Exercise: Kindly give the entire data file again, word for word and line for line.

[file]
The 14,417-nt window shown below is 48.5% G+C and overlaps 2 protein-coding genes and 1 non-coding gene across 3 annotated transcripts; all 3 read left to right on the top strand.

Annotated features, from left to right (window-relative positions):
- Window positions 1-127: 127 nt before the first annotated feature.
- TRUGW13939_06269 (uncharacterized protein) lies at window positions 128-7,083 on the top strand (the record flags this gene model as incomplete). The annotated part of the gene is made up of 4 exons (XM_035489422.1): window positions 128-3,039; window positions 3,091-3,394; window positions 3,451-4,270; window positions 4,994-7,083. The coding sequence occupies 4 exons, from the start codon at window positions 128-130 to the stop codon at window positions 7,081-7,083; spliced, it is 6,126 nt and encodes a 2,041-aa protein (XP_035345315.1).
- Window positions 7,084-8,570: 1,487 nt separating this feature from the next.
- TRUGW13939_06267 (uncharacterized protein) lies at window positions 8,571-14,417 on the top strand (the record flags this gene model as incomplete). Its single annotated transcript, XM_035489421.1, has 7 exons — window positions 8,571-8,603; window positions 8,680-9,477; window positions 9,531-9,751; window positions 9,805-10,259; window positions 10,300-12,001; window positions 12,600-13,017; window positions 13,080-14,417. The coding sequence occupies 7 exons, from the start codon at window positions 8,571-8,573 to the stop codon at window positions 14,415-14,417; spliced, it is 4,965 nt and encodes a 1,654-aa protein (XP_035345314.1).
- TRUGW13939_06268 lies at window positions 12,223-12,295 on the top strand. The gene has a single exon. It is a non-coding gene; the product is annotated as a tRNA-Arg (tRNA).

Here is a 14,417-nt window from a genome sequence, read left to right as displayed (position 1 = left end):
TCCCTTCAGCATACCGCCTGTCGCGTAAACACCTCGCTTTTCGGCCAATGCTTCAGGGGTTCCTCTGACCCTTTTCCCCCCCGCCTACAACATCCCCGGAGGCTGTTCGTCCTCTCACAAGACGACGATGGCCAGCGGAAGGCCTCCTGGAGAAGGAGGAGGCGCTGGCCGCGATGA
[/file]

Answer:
The 14,417-nt window shown below is 48.5% G+C and overlaps 2 protein-coding genes and 1 non-coding gene across 3 annotated transcripts; all 3 read left to right on the top strand.

Annotated features, from left to right (window-relative positions):
- Window positions 1-127: 127 nt before the first annotated feature.
- TRUGW13939_06269 (uncharacterized protein) lies at window positions 128-7,083 on the top strand (the record flags this gene model as incomplete). The annotated part of the gene is made up of 4 exons (XM_035489422.1): window positions 128-3,039; window positions 3,091-3,394; window positions 3,451-4,270; window positions 4,994-7,083. The coding sequence occupies 4 exons, from the start codon at window positions 128-130 to the stop codon at window positions 7,081-7,083; spliced, it is 6,126 nt and encodes a 2,041-aa protein (XP_035345315.1).
- Window positions 7,084-8,570: 1,487 nt separating this feature from the next.
- TRUGW13939_06267 (uncharacterized protein) lies at window positions 8,571-14,417 on the top strand (the record flags this gene model as incomplete). Its single annotated transcript, XM_035489421.1, has 7 exons — window positions 8,571-8,603; window positions 8,680-9,477; window positions 9,531-9,751; window positions 9,805-10,259; window positions 10,300-12,001; window positions 12,600-13,017; window positions 13,080-14,417. The coding sequence occupies 7 exons, from the start codon at window positions 8,571-8,573 to the stop codon at window positions 14,415-14,417; spliced, it is 4,965 nt and encodes a 1,654-aa protein (XP_035345314.1).
- TRUGW13939_06268 lies at window positions 12,223-12,295 on the top strand. The gene has a single exon. It is a non-coding gene; the product is annotated as a tRNA-Arg (tRNA).

Here is a 14,417-nt window from a genome sequence, read left to right as displayed (position 1 = left end):
TCCCTTCAGCATACCGCCTGTCGCGTAAACACCTCGCTTTTCGGCCAATGCTTCAGGGGTTCCTCTGACCCTTTTCCCCCCCGCCTACAACATCCCCGGAGGCTGTTCGTCCTCTCACAAGACGACGATGGCCAGCGGAAGGCCTCCTGGAGAAGGAGGAGGCGCTGGCCGCGATGA